I lived in Istanbul with my Turkish husband for several years. In Turkey, crashes between women in hijab and the secular authority were one of the most familiar news stories. Completely virgin in the this country and religion, I started wondering what this piece of fabric was all about. There were sharp tension and division over the hijab issue in the society at that time.
Here in Canada, things are different, of course. I saw all sorts of views about hijab within the Muslim communities, and saw oversimplified and heavily politicized view of the hijab and Muslim women in the media. Every Muslim woman has a very personal, often emotional and interesting story about the hijab, and each of them is so different. There was a huge gap, however, between these diverse realities and how the media, including documentary films, treat the subject. More interestingly, at least to me, the subject of hijab is so personal and sensitive that not many women talk about it with their friends.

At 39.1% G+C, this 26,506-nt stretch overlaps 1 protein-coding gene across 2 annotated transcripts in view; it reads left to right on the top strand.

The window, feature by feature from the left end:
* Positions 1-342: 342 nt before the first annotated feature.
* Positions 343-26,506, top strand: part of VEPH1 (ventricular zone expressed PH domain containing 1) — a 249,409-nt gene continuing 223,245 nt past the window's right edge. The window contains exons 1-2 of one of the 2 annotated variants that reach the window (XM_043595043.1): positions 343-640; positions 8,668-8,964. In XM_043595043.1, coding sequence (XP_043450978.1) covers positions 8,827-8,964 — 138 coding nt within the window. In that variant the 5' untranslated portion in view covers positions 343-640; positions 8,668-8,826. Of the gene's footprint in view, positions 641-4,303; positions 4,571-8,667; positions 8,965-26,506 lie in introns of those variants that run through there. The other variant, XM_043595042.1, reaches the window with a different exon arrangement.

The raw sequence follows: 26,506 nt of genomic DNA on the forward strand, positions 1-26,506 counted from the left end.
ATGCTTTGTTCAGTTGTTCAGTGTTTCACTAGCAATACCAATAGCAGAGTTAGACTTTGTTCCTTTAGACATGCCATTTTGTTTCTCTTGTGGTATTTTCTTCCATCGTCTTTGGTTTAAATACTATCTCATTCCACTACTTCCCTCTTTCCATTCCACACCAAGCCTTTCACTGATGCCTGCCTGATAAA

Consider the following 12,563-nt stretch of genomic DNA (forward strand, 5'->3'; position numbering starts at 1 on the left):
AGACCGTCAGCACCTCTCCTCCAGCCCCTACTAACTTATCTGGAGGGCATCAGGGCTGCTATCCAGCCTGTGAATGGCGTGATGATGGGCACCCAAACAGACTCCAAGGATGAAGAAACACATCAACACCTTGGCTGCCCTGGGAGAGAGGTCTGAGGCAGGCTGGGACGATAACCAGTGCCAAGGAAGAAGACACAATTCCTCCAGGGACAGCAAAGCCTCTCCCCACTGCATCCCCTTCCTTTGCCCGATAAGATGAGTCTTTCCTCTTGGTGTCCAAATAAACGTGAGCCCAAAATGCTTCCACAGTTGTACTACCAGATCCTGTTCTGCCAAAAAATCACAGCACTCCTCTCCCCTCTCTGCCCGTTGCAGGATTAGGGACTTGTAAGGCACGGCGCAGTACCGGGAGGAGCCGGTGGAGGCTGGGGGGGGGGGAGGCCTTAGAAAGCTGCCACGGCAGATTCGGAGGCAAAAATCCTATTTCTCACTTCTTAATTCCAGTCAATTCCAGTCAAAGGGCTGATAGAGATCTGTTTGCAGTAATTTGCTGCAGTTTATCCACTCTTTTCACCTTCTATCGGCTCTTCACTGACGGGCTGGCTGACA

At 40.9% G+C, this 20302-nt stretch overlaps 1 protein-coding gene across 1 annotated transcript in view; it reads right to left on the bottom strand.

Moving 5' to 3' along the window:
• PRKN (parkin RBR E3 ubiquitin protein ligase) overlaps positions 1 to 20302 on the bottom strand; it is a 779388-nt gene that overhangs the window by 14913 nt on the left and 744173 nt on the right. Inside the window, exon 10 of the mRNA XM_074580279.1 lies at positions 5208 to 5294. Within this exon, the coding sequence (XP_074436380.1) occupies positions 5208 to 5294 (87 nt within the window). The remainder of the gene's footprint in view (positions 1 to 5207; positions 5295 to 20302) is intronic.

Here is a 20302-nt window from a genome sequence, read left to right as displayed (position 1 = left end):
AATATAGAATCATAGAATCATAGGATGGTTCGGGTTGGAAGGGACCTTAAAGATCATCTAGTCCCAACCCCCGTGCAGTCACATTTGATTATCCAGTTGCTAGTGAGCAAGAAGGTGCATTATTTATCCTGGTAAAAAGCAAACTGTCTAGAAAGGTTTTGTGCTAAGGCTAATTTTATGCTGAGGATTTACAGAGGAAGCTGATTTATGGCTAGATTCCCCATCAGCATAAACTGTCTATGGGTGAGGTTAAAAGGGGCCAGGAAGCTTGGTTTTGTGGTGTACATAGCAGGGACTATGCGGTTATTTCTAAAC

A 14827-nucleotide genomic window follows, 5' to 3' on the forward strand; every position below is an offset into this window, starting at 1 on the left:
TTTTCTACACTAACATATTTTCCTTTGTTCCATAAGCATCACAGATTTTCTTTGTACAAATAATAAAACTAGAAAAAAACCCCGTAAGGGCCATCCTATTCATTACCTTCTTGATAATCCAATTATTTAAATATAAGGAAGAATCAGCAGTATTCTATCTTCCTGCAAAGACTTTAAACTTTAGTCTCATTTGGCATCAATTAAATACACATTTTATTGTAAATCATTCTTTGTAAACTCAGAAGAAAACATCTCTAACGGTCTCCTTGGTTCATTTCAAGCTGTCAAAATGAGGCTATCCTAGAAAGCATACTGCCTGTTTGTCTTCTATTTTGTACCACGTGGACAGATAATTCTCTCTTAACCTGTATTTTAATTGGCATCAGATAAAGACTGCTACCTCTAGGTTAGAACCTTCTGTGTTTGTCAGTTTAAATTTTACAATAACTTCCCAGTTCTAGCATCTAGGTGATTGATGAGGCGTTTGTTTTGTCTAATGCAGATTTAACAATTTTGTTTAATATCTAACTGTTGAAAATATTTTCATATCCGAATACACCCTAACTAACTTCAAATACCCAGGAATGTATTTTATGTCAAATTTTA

I’m not a Muslim. I’m an outsider. Because I am an outsider, I don’t have to take a position. I don’t need to explain why I’m wearing hijab or not wearing hijab. I can simply tell different stories from their perspectives to fill the gap.